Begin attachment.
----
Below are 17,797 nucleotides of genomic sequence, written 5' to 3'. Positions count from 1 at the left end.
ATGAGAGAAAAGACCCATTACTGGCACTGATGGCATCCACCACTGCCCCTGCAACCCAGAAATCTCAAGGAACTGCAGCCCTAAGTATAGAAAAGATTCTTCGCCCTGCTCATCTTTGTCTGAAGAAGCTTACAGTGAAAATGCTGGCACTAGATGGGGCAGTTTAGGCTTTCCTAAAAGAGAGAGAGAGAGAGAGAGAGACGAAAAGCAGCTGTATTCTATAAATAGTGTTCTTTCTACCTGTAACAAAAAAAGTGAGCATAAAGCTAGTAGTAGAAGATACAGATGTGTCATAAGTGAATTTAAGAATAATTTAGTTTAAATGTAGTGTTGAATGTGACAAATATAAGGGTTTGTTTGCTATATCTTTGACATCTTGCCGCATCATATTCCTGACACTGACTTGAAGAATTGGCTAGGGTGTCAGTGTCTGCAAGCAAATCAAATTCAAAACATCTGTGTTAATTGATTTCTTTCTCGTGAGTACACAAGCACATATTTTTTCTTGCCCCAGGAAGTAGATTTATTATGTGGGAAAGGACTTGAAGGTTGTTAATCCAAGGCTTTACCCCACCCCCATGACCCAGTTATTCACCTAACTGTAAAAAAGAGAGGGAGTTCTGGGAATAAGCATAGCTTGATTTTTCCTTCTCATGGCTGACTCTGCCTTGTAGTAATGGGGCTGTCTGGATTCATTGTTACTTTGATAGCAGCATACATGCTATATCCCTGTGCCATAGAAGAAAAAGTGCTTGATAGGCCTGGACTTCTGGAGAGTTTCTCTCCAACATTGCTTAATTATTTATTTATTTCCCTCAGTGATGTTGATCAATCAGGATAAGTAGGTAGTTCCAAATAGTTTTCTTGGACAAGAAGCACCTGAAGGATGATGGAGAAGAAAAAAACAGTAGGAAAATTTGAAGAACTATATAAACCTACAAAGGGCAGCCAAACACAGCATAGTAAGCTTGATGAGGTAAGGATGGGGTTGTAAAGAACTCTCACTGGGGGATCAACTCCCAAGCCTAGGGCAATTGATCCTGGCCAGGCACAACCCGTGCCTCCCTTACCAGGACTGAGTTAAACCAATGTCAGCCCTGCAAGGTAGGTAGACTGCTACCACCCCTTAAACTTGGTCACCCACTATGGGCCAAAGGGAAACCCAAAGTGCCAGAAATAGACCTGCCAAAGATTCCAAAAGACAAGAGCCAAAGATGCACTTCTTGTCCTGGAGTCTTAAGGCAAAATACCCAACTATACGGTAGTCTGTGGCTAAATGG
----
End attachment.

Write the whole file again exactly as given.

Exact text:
Below are 17,797 nucleotides of genomic sequence, written 5' to 3'. Positions count from 1 at the left end.
ATGAGAGAAAAGACCCATTACTGGCACTGATGGCATCCACCACTGCCCCTGCAACCCAGAAATCTCAAGGAACTGCAGCCCTAAGTATAGAAAAGATTCTTCGCCCTGCTCATCTTTGTCTGAAGAAGCTTACAGTGAAAATGCTGGCACTAGATGGGGCAGTTTAGGCTTTCCTAAAAGAGAGAGAGAGAGAGAGAGAGACGAAAAGCAGCTGTATTCTATAAATAGTGTTCTTTCTACCTGTAACAAAAAAAGTGAGCATAAAGCTAGTAGTAGAAGATACAGATGTGTCATAAGTGAATTTAAGAATAATTTAGTTTAAATGTAGTGTTGAATGTGACAAATATAAGGGTTTGTTTGCTATATCTTTGACATCTTGCCGCATCATATTCCTGACACTGACTTGAAGAATTGGCTAGGGTGTCAGTGTCTGCAAGCAAATCAAATTCAAAACATCTGTGTTAATTGATTTCTTTCTCGTGAGTACACAAGCACATATTTTTTCTTGCCCCAGGAAGTAGATTTATTATGTGGGAAAGGACTTGAAGGTTGTTAATCCAAGGCTTTACCCCACCCCCATGACCCAGTTATTCACCTAACTGTAAAAAAGAGAGGGAGTTCTGGGAATAAGCATAGCTTGATTTTTCCTTCTCATGGCTGACTCTGCCTTGTAGTAATGGGGCTGTCTGGATTCATTGTTACTTTGATAGCAGCATACATGCTATATCCCTGTGCCATAGAAGAAAAAGTGCTTGATAGGCCTGGACTTCTGGAGAGTTTCTCTCCAACATTGCTTAATTATTTATTTATTTCCCTCAGTGATGTTGATCAATCAGGATAAGTAGGTAGTTCCAAATAGTTTTCTTGGACAAGAAGCACCTGAAGGATGATGGAGAAGAAAAAAACAGTAGGAAAATTTGAAGAACTATATAAACCTACAAAGGGCAGCCAAACACAGCATAGTAAGCTTGATGAGGTAAGGATGGGGTTGTAAAGAACTCTCACTGGGGGATCAACTCCCAAGCCTAGGGCAATTGATCCTGGCCAGGCACAACCCGTGCCTCCCTTACCAGGACTGAGTTAAACCAATGTCAGCCCTGCAAGGTAGGTAGACTGCTACCACCCCTTAAACTTGGTCACCCACTATGGGCCAAAGGGAAACCCAAAGTGCCAGAAATAGACCTGCCAAAGATTCCAAAAGACAAGAGCCAAAGATGCACTTCTTGTCCTGGAGTCTTAAGGCAAAATACCCAACTATACGGTAGTCTGTGGCTAAATGG